Posts Tagged ‘Vineyard’

When God Talks Back: Book Review

July 19, 2013

Luhrmann, T.M. 2012. When God Talks Back: Understanding the American Evangelical Relationship with God. New York: Alfred A. Knopf.

By Nofit Itzhak (University of California, San Diego)

While conducting fieldwork for her dissertation project among contemporary witches in Britain, Tanya Luhrmann woke up one morning to the startling vision of six druids standing against the window of her London apartment. The vision, a kind of temporary blurring of the boundary between the perceptible and the imagined, was the fruit, Luhrmann surmised later on, of visualization exercises aimed at enhancing one’s imaginative capacities, exercises she engaged in alongside her interlocutors, as she tried to understand how modern, rational people came to experience magic as real. In Persuasions of the Witch’s Craft (1989), the resulting ethnography, she suggested that it was specifically this kind of imaginative and sensory retraining that allowed her interlocutors to inhabit a world which was at once rational and magical. Luhrmann’s latest ethnography, When God Talks Back, picks up where Persuasions left off, or rather addresses a similar problematic in a different ethnographic context, that of the American Evangelical Vineyard.

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Luhrmann, “Making God real and making God good: Some mechanisms through which prayer may contribute to healing”

June 30, 2013

Luhrmann, Tanya. 2013. Making God real and making God good: Some mechanisms through which prayer may contribute to healing. Transcultural Psychiatry published online 21 June (Early View). DOI: 10.1177/1363461513487670.

Abstract: Many social scientists attribute the health-giving properties of religious practice to social support. This paper argues that another mechanism may be a positive relationship with the supernatural, a proposal that builds upon anthropological accounts of symbolic healing. Such a mechanism depends upon the learned cultivation of the imagination and the capacity to make what is imagined more real and more good. This paper offers a theory of the way that prayer enables this process and provides some evidence, drawn from experimental and ethnographic work, for the claim that a relationship with a loving God, cultivated through the imagination in prayer, may contribute to good health and may contribute to healing in trauma and psychosis.

Eskridge, “God’s Forever Family: The Jesus People Movement in America”

June 6, 2013

Eskridge, Larry. 2013. God’s Forever Family: The Jesus People Movement in America. New York : Oxford University Press.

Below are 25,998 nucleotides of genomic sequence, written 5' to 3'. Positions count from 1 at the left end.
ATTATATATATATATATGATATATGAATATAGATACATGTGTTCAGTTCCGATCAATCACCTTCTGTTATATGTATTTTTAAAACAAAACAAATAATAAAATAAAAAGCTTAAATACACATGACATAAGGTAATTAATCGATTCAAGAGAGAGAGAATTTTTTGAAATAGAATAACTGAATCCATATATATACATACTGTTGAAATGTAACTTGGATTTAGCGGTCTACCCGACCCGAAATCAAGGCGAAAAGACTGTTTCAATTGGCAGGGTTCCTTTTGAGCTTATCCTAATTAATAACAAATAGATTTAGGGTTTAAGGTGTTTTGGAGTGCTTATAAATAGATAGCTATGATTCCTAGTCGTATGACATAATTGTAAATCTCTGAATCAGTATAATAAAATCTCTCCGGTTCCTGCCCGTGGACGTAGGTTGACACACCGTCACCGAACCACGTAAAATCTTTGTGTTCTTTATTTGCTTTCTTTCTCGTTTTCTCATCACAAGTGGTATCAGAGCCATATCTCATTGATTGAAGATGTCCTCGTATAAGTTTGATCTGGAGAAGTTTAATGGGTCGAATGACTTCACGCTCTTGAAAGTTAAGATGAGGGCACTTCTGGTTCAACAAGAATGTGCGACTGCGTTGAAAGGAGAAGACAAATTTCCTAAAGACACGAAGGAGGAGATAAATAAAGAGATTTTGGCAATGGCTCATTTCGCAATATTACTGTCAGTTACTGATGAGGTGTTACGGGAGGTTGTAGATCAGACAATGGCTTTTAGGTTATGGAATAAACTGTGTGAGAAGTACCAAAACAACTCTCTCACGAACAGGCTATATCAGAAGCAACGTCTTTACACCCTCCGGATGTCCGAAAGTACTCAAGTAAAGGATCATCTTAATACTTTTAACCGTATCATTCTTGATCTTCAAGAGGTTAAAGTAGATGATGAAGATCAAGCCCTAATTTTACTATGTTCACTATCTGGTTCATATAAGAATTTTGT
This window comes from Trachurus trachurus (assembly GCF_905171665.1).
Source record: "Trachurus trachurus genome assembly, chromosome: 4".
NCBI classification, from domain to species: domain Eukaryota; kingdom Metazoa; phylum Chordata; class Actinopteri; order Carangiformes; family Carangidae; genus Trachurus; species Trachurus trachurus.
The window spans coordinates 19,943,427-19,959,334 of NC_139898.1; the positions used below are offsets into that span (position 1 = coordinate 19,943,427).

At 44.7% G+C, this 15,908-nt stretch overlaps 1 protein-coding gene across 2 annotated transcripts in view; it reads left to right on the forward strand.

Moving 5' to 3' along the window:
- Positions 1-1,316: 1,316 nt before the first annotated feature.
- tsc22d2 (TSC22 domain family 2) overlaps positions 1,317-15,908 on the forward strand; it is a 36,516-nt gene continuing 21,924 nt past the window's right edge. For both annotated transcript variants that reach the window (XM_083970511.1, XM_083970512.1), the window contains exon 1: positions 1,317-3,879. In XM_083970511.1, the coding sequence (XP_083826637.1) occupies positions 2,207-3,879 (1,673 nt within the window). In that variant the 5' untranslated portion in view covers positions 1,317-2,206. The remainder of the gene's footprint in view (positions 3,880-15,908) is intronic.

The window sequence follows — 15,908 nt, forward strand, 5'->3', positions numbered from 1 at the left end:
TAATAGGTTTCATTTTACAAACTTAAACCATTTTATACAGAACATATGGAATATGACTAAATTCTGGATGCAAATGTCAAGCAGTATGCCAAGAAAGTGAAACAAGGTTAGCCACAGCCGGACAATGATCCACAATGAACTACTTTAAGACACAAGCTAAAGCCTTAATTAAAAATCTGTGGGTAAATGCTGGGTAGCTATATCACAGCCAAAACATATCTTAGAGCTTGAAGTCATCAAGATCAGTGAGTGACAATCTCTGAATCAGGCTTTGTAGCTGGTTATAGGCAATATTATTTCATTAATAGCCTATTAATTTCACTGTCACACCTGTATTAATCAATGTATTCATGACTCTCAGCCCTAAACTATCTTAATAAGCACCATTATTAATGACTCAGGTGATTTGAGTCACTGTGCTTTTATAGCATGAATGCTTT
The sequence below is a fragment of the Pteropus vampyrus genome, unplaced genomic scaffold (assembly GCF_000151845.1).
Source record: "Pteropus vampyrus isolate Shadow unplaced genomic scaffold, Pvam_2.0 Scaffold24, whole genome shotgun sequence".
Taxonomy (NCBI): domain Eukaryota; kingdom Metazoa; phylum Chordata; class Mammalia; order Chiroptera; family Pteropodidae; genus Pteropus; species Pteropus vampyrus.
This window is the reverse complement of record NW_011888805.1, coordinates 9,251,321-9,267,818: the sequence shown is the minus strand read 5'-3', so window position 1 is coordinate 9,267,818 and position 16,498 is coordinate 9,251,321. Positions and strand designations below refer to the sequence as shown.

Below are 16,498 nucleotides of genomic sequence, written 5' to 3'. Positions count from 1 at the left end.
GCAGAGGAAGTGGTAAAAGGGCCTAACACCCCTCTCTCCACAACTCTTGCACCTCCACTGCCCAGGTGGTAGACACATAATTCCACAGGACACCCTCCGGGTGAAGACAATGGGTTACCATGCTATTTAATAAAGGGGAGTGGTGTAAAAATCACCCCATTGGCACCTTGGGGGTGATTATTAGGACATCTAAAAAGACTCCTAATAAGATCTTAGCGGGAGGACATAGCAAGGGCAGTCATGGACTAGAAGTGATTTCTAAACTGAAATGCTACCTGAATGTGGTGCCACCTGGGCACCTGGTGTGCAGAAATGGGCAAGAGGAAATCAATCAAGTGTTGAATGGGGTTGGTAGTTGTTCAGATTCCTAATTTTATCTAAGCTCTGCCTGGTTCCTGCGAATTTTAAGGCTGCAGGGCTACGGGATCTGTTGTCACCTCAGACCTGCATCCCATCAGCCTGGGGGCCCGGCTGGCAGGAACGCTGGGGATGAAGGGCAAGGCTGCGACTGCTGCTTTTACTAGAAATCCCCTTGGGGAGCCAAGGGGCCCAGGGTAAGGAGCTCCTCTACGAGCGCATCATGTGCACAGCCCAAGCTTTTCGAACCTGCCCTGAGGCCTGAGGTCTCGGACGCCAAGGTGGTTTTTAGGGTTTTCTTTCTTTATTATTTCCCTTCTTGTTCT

Publisher’s Description: The Jesus People movement was a unique combination of the hippie counterculture and evangelical Christianity. It first appeared in the famed “Summer of Love” of 1967, in San Francisco’s Haight-Ashbury district, and spread like wildfire in Southern California and beyond, to cities like Seattle, Atlanta, and Milwaukee. In 1971 the growing movement found its way into the national media spotlight and gained momentum, attracting a huge new following among evangelical church youth, who enthusiastically adopted the Jesus People persona as their own. Within a few years, however, the movement disappeared and was largely forgotten by everyone but those who had filled its ranks.

God’s Forever Family argues that the Jesus People movement was one of the most important American religious movements of the second half of the 20th-century. Not only do such new and burgeoning evangelical groups as Calvary Chapel and the Vineyard trace back to the Jesus People, but the movement paved the way for the huge Contemporary Christian Music industry and the rise of “Praise Music” in the nation’s churches. More significantly, it revolutionized evangelicals’ relationship with youth and popular culture. Larry Eskridge makes the case that the Jesus People movement not only helped create a resurgent evangelicalism but must be considered one of the formative powers that shaped American youth in the late 1960s and 1970s.

Bialecki, “No Caller ID for the Soul”

October 5, 2011

Bialecki, Jon (2011) “No Caller ID for the Soul: Demonization, Charisms, and the Unstable Subject of Protestant Language Ideology” Anthropological Quarterly 84(3):679-703

Abstract: The ethnography of Christianity has only one area where a sort of Khunian “normal science” has been achieved: Christian Language practices has been agreed on as a topic of vital and sustained ethnographic interest, and is usually understood analytically as being shaped by a referentially oriented, individuating “Christian [or, at times, Protestant] Language Ideology.” Relying on a review of the ethnographic literature regarding Christian Language use, and on an impromptu deliverance from demons observed during fieldwork with “The Vineyard,” a Southern California originated but now world-wide Church Planting movement, this article argues that such an understanding is not wrong, but only partially apprehends the relevant dynamics of language use. This piece posits that Christian language use can be understood by delineating two sharply contrasting, but both valued, forms of speech—”centripetal” and “centrifugal”—each of which has different implicit concerns about the importance of self-identity and the sorts of boundaries that comprise the ethical subject.

A part of the special issue Beyond Logos: Extensions of the Language Ideology Paradigm in the Study of Global Christianity (-ies)

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